10 Songs, 39 Minutes

EDITORS’ NOTES

The story goes that Josh Rouse’s marriage fell apart and he left Nashville for Spain to pick up the pieces. Well, this isn’t the emotionally draining set you might expect and it’s not an album that much reflects his stay in Country Music U.S.A. Rouse channeled his love and angst into a much more easily digestible treatise. He’s not all sun-n-fun, but his melodies tend towards the upbeat, and while a piano ballad like “Sad Eyes” carries a heavier vibe than most, it’s the vaguely country-influenced powerpop frolic of “It’s the NIghttime “ and “Winter in the Hamptons” that proves the singer-songwriter is as dedicated as ever to exploring the textures of early 1970s orchestration and the warm, inviting AM radio ease of that singer-songwriter era. He may be down but he’s not out. His fifth studio album continues the critically acclaimed songwriter’s streak of writing those oddly familiar tunes that you can’t quite place. This pleasurable déjà vu works throughout alluring tunes such as “Streetlights,” “Middle School Frown” and “Saturday.” Sure he sings “My Love is Gone” but his capable musicianship and natural wit never abandon him.

EDITORS’ NOTES

The story goes that Josh Rouse’s marriage fell apart and he left Nashville for Spain to pick up the pieces. Well, this isn’t the emotionally draining set you might expect and it’s not an album that much reflects his stay in Country Music U.S.A. Rouse channeled his love and angst into a much more easily digestible treatise. He’s not all sun-n-fun, but his melodies tend towards the upbeat, and while a piano ballad like “Sad Eyes” carries a heavier vibe than most, it’s the vaguely country-influenced powerpop frolic of “It’s the NIghttime “ and “Winter in the Hamptons” that proves the singer-songwriter is as dedicated as ever to exploring the textures of early 1970s orchestration and the warm, inviting AM radio ease of that singer-songwriter era. He may be down but he’s not out. His fifth studio album continues the critically acclaimed songwriter’s streak of writing those oddly familiar tunes that you can’t quite place. This pleasurable déjà vu works throughout alluring tunes such as “Streetlights,” “Middle School Frown” and “Saturday.” Sure he sings “My Love is Gone” but his capable musicianship and natural wit never abandon him.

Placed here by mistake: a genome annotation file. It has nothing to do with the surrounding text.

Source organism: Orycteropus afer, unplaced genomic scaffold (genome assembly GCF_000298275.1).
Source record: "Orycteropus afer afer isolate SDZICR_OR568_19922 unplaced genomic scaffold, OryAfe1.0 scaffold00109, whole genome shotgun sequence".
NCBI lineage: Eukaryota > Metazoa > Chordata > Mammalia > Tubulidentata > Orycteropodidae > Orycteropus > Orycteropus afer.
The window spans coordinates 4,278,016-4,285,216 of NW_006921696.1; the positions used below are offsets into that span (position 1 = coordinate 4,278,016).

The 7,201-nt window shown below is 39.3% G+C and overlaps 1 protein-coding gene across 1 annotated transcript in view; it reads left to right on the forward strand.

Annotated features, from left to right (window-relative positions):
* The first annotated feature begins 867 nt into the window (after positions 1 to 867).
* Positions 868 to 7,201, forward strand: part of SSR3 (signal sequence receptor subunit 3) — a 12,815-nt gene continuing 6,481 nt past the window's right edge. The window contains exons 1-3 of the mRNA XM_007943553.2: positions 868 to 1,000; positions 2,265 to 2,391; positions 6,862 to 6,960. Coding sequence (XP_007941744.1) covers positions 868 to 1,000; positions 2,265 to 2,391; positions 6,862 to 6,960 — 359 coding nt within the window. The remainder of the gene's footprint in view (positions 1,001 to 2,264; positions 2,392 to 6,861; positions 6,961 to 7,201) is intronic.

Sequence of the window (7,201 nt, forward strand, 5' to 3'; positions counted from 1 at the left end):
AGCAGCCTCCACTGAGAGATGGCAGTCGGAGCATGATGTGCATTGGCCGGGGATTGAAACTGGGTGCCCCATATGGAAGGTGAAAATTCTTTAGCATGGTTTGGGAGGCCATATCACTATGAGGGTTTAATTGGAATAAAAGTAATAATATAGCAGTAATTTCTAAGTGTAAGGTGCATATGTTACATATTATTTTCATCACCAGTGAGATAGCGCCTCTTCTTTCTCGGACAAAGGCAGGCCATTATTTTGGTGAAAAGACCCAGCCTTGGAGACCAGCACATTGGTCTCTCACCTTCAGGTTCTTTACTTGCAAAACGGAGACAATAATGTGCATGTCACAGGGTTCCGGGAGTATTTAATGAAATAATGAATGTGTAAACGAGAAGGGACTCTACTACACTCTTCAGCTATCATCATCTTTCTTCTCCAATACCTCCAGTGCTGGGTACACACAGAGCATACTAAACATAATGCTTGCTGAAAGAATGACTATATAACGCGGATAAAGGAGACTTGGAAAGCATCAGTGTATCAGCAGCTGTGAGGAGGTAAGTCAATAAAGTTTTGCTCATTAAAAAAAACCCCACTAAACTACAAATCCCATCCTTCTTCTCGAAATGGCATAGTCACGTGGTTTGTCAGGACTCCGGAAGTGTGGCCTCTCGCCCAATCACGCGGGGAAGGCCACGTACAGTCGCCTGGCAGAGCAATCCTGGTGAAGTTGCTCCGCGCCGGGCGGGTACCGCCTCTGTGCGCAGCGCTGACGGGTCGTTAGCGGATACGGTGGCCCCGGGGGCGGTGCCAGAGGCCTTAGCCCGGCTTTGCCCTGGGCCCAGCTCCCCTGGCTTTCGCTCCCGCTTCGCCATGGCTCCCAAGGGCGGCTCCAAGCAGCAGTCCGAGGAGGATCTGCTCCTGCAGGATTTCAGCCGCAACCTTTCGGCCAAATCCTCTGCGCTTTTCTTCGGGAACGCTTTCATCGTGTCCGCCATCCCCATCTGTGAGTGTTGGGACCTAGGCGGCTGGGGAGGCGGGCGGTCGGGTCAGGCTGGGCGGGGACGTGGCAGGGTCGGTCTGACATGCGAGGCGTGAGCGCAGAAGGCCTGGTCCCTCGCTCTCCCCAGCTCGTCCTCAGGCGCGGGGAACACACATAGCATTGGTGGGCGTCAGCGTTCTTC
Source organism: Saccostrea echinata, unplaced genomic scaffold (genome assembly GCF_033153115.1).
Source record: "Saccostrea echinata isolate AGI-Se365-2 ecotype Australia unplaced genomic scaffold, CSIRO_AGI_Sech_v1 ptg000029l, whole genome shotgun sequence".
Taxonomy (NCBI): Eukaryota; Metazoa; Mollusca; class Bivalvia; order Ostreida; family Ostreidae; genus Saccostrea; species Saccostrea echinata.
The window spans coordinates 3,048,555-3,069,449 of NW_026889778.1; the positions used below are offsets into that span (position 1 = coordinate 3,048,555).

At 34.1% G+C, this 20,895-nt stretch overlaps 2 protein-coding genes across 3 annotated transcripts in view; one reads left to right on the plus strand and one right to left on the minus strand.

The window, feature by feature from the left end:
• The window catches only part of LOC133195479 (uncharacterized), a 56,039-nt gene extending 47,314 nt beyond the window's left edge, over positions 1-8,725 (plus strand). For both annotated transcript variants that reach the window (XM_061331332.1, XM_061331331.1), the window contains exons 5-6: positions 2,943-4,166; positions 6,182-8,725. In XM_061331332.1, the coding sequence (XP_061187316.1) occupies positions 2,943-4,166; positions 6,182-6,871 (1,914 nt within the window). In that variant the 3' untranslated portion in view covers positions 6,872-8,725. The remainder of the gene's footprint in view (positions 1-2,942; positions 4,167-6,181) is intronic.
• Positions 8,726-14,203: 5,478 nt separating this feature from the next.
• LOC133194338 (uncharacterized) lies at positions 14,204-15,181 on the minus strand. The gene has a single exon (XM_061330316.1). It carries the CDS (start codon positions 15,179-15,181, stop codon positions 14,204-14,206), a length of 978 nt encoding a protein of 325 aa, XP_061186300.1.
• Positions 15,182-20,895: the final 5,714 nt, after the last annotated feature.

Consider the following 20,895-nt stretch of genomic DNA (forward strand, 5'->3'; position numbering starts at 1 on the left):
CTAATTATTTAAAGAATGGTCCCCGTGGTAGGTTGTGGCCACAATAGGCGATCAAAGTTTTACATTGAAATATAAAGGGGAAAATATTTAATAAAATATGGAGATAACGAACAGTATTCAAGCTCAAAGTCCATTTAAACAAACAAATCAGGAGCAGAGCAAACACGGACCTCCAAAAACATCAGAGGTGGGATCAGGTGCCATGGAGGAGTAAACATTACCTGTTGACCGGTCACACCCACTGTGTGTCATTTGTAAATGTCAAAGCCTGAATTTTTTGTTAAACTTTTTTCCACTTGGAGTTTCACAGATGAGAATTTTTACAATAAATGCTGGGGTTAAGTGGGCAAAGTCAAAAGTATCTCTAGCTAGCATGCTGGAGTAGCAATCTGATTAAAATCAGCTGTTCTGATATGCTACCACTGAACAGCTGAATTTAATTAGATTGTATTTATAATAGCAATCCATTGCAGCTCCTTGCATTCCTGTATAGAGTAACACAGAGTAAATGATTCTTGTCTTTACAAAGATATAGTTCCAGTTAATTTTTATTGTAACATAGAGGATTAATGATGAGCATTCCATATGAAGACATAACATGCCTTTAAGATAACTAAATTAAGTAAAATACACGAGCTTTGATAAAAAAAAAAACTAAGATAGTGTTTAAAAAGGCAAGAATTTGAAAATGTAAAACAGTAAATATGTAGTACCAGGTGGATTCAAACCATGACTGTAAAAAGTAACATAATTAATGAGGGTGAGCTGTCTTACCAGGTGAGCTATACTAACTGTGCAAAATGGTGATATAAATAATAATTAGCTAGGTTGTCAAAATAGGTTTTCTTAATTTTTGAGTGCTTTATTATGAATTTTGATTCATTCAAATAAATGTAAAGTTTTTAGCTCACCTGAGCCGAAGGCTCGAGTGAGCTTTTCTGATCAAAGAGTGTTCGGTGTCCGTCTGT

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Ratings and Reviews

4.6 out of 5
41 Ratings

41 Ratings

Stephen Hall ,

Brilliant - Buy for Sad Eyes, but Enjoy it All!

I discovered Josh Rouse, in the Thanksgiving 2005 episode of Grey's Anatomy. His brilliant song, "Sad Eyes," plays during the coda at the end. An absolutely amazing four minutes of television. This song is one of my favorites ever, but after buying the entire album I've come to love Rouse's music, and I recommend it to all!

Buy for "Sad Eyes," from Grey's Anatomy, but get all the songs, for the genius that is Josh Rouse!

CRTube ,

Nashville is Golden

It's difficult to create something this great! This album should be your gateway drug of choice into "the worlds" of Josh Rouse's music. Why is this one so great? While this was Rouse's 5th top notch album, everything came together here. First and foremost, Rouse's songwriting on every single track is remarkable (storytelling, melodies, grooving rhythms) & has continued to develop from "Dressed Up Like Nebraska." Rouse began his songwriting collaboration with Daniel Tashian (The Silver Seas, solo, & Nashville songwriter) here on their hit singles "It's the Nighttime" & "Winter in the Hamptons". Rouse wrote my favorite track on the album "Sad Eyes" with Sean Kelly (Sixpence None the Richer). Two other standouts are "Streetlights" and "My Love Has Gone." Second, Brad Jones continues his production duties from "Directions" and the album "1972" and hits his stride here. Third, Rouse's musical campanions are all playing in top form! Kudos to Rouse & Tashian on guitars; Curt Perkins on piano; followed by the 3 members of the Marc, Joe's Brother band, Joe Pisapia (also of Guster & solo) on Keyboards & vocals, Marc Pisapia on drums, James "Hags" Haggerty on bass; & special guest & legend Al Perkins on slide guitar. Excluding the latter, Rouse has worked with this crew before & their familiarity from "1972" pushed their collaboration to higher level. Exploring the related bands named above will bring you much pleasure. We shouldn't expect greatness like this everyday, but we should savour it when it comes our way. Around this time, Rouse covered "It Don't Matter to Me" by David Gates & Bread, which goes well with this collection.

mangocarly ,

I like it!

This album is really good. It is different and I like all the songs, especially winter in the hamptons. This is a good buy people!!

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